20 November 2003

We are Australian

Aren't all children born in Australia, 'Australian'? Not necessarily.

This used to be the case. Until 1986 every child born in this country automatically became an Australian citizen at birth%u2014no matter who the parents were. Only children of foreign diplomats and 'enemy aliens' did not become Australian citizens.

The High Court is shortly to hear the case of Plaintiff S441/2003, in which a five year old girl born in Sydney will challenge 1986 laws that restricted the automatic right to citzenship at birth. The girl's parents fled anti-Sikh persecution in India in 1997. She 'speaks with an Australian accent and thinks Brett Lee is the best cricketer in the world'.(1) But if her parents are denied refugee status they will be deported. And as a 'non-citizen', their daughter - despite her birth in Australia - will also have to leave.

Plaintiff S441/2003 involves fundamental issues about Australian identity that the High Court has never had to confront before. Most important is whether there is an Australian 'nationality' protected by the Constitution - separate from 'citizenship' under the Australian Citizenship Act 1948 - which confers rights and freedoms that Parliament cannot touch.

The Citizenship Act was amended in 1986 to remove automatic citizenship at birth from children of 'illegal' immigrants and temporary visa holders, including visitors and refugees. Now such children only become citizens if they are 'ordinarily resident' in Australia for the first ten years of their lives.(2)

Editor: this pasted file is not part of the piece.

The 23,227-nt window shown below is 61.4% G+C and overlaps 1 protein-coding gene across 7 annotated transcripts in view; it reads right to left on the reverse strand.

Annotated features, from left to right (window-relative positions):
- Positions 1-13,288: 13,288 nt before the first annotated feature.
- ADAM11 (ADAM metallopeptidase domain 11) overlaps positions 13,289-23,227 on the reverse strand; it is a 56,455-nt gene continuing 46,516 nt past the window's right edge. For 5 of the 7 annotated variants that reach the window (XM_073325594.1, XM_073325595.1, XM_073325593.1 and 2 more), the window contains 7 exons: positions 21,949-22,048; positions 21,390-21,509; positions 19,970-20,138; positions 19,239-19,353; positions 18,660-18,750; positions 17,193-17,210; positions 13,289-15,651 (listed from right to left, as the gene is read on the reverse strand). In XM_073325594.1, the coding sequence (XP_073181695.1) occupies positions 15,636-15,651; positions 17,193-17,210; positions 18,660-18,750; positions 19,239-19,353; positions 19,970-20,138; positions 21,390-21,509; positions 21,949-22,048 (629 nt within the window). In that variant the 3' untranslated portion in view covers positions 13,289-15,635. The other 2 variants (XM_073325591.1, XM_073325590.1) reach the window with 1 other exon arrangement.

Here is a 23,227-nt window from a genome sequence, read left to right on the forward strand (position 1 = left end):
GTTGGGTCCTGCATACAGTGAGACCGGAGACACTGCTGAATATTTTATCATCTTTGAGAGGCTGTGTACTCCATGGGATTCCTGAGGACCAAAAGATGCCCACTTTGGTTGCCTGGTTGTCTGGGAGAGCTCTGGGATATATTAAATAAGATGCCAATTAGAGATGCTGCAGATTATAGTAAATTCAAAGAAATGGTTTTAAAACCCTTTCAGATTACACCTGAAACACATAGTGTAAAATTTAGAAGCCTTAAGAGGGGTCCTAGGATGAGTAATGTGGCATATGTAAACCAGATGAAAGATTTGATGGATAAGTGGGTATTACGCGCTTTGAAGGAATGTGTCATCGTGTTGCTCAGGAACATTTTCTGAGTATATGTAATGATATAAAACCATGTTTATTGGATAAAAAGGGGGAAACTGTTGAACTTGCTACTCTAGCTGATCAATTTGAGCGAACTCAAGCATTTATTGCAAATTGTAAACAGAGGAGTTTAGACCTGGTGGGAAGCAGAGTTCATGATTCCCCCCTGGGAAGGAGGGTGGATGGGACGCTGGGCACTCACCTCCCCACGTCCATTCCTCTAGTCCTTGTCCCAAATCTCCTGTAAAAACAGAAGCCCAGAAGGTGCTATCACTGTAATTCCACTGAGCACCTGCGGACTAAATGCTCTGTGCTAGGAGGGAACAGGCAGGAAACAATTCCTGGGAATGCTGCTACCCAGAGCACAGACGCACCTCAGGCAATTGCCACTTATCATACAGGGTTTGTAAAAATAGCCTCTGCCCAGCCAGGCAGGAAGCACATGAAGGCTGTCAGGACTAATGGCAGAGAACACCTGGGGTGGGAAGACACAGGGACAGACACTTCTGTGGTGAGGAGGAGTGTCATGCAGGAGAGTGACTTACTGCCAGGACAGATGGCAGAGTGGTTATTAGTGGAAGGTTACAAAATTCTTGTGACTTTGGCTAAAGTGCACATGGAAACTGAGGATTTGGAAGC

The High Court has been asked to declare the 1986 amendment unconstitutional. The outcome is not straightforward.

At the time of the 1986 amendment, there was anxiety in the media about the number of illegal immigrants in Australia.(3) There was also concern about 'contemptible queue jumping' by parents who used the citizenship status of their Australian-born infants to gain permanent residency and avoid deportation. (4)

Excision seems to be the order of the day. Troublesome kids? Excise them! Troublesome islands? Excise them! The 1986 amendment passed under the Hawke government seems like a PR response to immigration anxieties rather than serious policy. How the High Court rules remains to be seen.

Apparently the decision will turn on what meaning of 'alien' to use. If we already have an implied bill of rights why not just go the whole hog and adopt one made by the people instead of implied by the court?

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